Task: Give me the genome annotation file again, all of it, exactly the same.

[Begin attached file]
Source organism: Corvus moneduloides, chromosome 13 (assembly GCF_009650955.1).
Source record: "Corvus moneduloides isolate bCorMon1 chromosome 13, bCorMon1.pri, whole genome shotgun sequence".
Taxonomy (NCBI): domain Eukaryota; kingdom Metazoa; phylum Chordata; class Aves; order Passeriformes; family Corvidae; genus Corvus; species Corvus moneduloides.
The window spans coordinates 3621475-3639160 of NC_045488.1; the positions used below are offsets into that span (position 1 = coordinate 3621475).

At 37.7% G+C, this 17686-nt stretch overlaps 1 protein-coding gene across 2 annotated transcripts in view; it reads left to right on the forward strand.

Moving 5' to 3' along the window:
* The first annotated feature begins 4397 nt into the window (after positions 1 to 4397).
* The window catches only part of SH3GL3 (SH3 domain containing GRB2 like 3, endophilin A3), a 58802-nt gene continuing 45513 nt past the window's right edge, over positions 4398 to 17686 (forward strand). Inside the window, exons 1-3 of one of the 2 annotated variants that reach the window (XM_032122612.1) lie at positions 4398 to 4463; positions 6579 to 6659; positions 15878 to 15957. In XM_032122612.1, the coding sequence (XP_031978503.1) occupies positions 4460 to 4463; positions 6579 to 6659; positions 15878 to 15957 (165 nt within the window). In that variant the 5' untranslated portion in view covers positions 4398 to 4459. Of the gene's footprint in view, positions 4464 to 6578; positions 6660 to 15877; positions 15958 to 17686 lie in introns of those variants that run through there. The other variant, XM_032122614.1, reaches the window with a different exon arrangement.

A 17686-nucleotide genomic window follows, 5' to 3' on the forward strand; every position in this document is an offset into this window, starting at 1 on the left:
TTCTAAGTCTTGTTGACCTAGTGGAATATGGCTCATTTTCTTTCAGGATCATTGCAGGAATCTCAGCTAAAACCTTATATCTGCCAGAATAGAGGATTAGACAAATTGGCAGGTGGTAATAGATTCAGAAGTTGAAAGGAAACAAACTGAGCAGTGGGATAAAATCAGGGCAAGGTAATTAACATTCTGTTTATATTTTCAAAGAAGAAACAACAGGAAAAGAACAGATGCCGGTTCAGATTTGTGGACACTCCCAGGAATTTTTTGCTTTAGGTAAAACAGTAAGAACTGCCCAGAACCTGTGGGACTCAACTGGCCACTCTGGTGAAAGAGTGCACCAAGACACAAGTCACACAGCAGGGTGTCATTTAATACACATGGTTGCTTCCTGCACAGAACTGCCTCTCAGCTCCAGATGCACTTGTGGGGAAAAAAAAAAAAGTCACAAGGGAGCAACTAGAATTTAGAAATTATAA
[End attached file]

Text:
Source organism: Corvus moneduloides, chromosome 13 (assembly GCF_009650955.1).
Source record: "Corvus moneduloides isolate bCorMon1 chromosome 13, bCorMon1.pri, whole genome shotgun sequence".
Taxonomy (NCBI): domain Eukaryota; kingdom Metazoa; phylum Chordata; class Aves; order Passeriformes; family Corvidae; genus Corvus; species Corvus moneduloides.
The window spans coordinates 3621475-3639160 of NC_045488.1; the positions used below are offsets into that span (position 1 = coordinate 3621475).

At 37.7% G+C, this 17686-nt stretch overlaps 1 protein-coding gene across 2 annotated transcripts in view; it reads left to right on the forward strand.

Moving 5' to 3' along the window:
* The first annotated feature begins 4397 nt into the window (after positions 1 to 4397).
* The window catches only part of SH3GL3 (SH3 domain containing GRB2 like 3, endophilin A3), a 58802-nt gene continuing 45513 nt past the window's right edge, over positions 4398 to 17686 (forward strand). Inside the window, exons 1-3 of one of the 2 annotated variants that reach the window (XM_032122612.1) lie at positions 4398 to 4463; positions 6579 to 6659; positions 15878 to 15957. In XM_032122612.1, the coding sequence (XP_031978503.1) occupies positions 4460 to 4463; positions 6579 to 6659; positions 15878 to 15957 (165 nt within the window). In that variant the 5' untranslated portion in view covers positions 4398 to 4459. Of the gene's footprint in view, positions 4464 to 6578; positions 6660 to 15877; positions 15958 to 17686 lie in introns of those variants that run through there. The other variant, XM_032122614.1, reaches the window with a different exon arrangement.

A 17686-nucleotide genomic window follows, 5' to 3' on the forward strand; every position in this document is an offset into this window, starting at 1 on the left:
TTCTAAGTCTTGTTGACCTAGTGGAATATGGCTCATTTTCTTTCAGGATCATTGCAGGAATCTCAGCTAAAACCTTATATCTGCCAGAATAGAGGATTAGACAAATTGGCAGGTGGTAATAGATTCAGAAGTTGAAAGGAAACAAACTGAGCAGTGGGATAAAATCAGGGCAAGGTAATTAACATTCTGTTTATATTTTCAAAGAAGAAACAACAGGAAAAGAACAGATGCCGGTTCAGATTTGTGGACACTCCCAGGAATTTTTTGCTTTAGGTAAAACAGTAAGAACTGCCCAGAACCTGTGGGACTCAACTGGCCACTCTGGTGAAAGAGTGCACCAAGACACAAGTCACACAGCAGGGTGTCATTTAATACACATGGTTGCTTCCTGCACAGAACTGCCTCTCAGCTCCAGATGCACTTGTGGGGAAAAAAAAAAAAGTCACAAGGGAGCAACTAGAATTTAGAAATTATAA